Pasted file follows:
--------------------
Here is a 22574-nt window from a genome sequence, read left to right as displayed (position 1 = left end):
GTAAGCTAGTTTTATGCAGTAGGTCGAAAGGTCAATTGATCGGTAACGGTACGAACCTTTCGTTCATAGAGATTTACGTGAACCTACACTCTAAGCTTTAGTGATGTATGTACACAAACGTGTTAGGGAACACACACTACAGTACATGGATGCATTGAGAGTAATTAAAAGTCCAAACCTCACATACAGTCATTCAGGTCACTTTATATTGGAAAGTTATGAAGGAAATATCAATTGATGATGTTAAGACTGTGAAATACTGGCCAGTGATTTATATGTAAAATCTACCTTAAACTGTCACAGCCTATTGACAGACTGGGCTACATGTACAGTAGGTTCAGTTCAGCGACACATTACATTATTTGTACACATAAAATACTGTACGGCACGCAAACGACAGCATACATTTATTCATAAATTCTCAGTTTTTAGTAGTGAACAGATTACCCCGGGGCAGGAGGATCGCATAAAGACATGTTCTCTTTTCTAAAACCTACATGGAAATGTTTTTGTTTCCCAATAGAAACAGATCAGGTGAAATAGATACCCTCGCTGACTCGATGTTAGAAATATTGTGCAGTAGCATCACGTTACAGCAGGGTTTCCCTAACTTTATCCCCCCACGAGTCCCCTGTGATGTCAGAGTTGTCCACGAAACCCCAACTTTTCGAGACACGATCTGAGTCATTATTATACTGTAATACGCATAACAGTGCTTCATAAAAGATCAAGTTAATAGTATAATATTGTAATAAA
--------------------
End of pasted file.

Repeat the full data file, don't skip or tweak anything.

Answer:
Here is a 22574-nt window from a genome sequence, read left to right as displayed (position 1 = left end):
GTAAGCTAGTTTTATGCAGTAGGTCGAAAGGTCAATTGATCGGTAACGGTACGAACCTTTCGTTCATAGAGATTTACGTGAACCTACACTCTAAGCTTTAGTGATGTATGTACACAAACGTGTTAGGGAACACACACTACAGTACATGGATGCATTGAGAGTAATTAAAAGTCCAAACCTCACATACAGTCATTCAGGTCACTTTATATTGGAAAGTTATGAAGGAAATATCAATTGATGATGTTAAGACTGTGAAATACTGGCCAGTGATTTATATGTAAAATCTACCTTAAACTGTCACAGCCTATTGACAGACTGGGCTACATGTACAGTAGGTTCAGTTCAGCGACACATTACATTATTTGTACACATAAAATACTGTACGGCACGCAAACGACAGCATACATTTATTCATAAATTCTCAGTTTTTAGTAGTGAACAGATTACCCCGGGGCAGGAGGATCGCATAAAGACATGTTCTCTTTTCTAAAACCTACATGGAAATGTTTTTGTTTCCCAATAGAAACAGATCAGGTGAAATAGATACCCTCGCTGACTCGATGTTAGAAATATTGTGCAGTAGCATCACGTTACAGCAGGGTTTCCCTAACTTTATCCCCCCACGAGTCCCCTGTGATGTCAGAGTTGTCCACGAAACCCCAACTTTTCGAGACACGATCTGAGTCATTATTATACTGTAATACGCATAACAGTGCTTCATAAAAGATCAAGTTAATAGTATAATATTGTAATAAA